Skip to content

HTTPS clone URL

Subversion checkout URL

You can clone with
or
.
Download ZIP
An effective SNMP-information-gathering module for perl
Perl

Fetching latest commit…

Cannot retrieve the latest commit at this time

Failed to load latest commit information.
examples
lib/SNMP
t
.gitignore
Changes
Makefile.PL
README

README

NAME
    SNMP::Effective - An effective SNMP-information-gathering module

VERSION
    1.1101

SYNOPSIS
        use SNMP::Effective;

        my $snmp = SNMP::Effective->new(
            max_sessions => $NUM_POLLERS,
            master_timeout => $TIMEOUT_SECONDS,
        );

        $snmp->add(
            dest_host => $ip,
            callback => sub { store_data() },
            get => [ '1.3.6.1.2.1.1.3.0', 'sysDescr' ],
        );

        # lather, rinse, repeat

        # retrieve data from all hosts
        $snmp->execute;

DESCRIPTION
    This module collects information, over SNMP, from many hosts and many
    OIDs, really fast.

    It is a wrapper around the facilities of "SNMP.pm", which is the Perl
    interface to the C libraries in the "SNMP" package. Advantages of using
    this module include:

    Simple configuration
        The data structures required by "SNMP" are complex to set up before
        polling, and parse for results afterwards. This module provides a
        simpler interface to that configuration by accepting just a list of
        SNMP OIDs or leaf names.

    Parallel execution
        Many users are not aware that "SNMP" can poll devices asynchronously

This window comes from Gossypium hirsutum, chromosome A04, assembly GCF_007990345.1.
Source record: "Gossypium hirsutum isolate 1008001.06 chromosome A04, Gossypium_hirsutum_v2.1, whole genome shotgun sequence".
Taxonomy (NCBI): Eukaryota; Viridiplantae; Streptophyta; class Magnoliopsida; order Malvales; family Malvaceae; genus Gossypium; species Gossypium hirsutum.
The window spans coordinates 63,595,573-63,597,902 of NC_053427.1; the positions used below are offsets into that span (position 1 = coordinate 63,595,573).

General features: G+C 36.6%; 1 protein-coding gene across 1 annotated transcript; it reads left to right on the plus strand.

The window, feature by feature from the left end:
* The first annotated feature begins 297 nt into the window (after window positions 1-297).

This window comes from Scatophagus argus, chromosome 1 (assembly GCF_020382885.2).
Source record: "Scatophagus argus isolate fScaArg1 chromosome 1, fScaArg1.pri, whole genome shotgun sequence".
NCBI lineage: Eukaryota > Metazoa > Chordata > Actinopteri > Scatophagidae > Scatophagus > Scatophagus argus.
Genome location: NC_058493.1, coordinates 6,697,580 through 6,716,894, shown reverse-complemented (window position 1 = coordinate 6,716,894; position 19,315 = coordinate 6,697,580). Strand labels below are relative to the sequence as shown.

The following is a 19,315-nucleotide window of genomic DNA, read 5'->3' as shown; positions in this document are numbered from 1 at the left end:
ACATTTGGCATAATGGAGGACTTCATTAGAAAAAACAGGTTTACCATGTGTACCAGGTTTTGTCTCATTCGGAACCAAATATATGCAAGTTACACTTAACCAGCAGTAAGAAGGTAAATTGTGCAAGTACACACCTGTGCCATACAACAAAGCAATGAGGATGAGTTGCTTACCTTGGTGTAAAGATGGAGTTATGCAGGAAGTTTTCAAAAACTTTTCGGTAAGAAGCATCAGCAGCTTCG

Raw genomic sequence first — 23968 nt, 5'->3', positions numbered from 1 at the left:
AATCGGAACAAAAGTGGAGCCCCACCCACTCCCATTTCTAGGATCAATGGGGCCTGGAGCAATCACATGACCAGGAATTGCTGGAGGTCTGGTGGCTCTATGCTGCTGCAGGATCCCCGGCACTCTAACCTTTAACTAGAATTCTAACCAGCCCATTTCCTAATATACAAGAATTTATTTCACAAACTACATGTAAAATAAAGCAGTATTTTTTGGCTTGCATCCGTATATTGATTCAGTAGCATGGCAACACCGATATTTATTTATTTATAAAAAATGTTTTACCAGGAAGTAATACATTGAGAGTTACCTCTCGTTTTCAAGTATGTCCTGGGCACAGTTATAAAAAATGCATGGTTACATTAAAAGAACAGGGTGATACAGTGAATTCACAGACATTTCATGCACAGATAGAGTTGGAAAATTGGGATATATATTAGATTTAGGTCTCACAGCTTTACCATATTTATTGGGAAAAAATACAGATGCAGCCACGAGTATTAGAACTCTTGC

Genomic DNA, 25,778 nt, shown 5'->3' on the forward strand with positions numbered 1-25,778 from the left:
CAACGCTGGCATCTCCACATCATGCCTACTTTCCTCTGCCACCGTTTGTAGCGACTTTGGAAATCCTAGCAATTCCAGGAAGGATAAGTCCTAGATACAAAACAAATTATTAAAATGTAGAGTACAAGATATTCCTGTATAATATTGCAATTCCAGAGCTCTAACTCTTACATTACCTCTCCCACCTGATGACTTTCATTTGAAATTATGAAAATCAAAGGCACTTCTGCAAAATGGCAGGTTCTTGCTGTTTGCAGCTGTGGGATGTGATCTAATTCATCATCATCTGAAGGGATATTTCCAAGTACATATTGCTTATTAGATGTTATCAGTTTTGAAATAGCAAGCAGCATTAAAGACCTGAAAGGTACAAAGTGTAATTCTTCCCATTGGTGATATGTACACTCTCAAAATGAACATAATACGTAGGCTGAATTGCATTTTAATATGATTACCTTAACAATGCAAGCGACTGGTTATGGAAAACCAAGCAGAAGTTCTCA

using a callback system. By specifying your callback routine as in
        the "SYNOPSIS" section above, many network devices can be polled in
        parallel, making operations far quicker. Note that this does not use
        threads.

    It's fast
        To give one example, "SNMP::Effective" can walk, say, eight indexed
        OIDs (port status, errors, traffic, etc) for around 300 devices
        (that's 8500 ports) in under 30 seconds. Storage of that data might
        take an additional 10 seconds (depending on whether it's to RAM or
        disk). This makes polling/monitoring your network every five minutes
        (or less) no problem at all.

    The interface to this module is simple, with few options. The sections
    below detail everything you need to know.

METHODS ARGUMENTS
    The method arguments are very flexible. Any of the below acts as the
    same:

        $obj->method(MyKey => $value);
        $obj->method(my_key => $value);
        $obj->method(My_Key => $value);
        $obj->method(mYK__EY => $value);

ATTRIBUTES
  master_timeout
    Get/Set the master timeout

  max_sessions
    Get/Set the number of max session

  hostlist
    Returns a list containing all the hosts.

  arg
    Returns a hash with the default args

  callback
    Returns a ref to the default callback sub-routine.

  heap
    Returns a value for the default heap.

METHODS
  new
    This is the object constructor, and returns a SNMP::Effective object.

   Arguments
    "max_sessions"
        Maximum number of simultaneous SNMP sessions.

    "master_timeout"
        Maximum number of seconds before killing execute.

    All other arguments are passed on to $snmp_effective->add( ... ).

  "add"
    Adding information about what SNMP data to get and where to get it.

   Arguments
    dest_host
        Either a single host, or an array-ref that holds a list of hosts.
        The format is whatever SNMP can handle.

    "arg"
        A hash-ref of options, passed on to SNMP::Session.

    "callback"
        A reference to a sub which is called after each time a request is
        finished.

    "heap"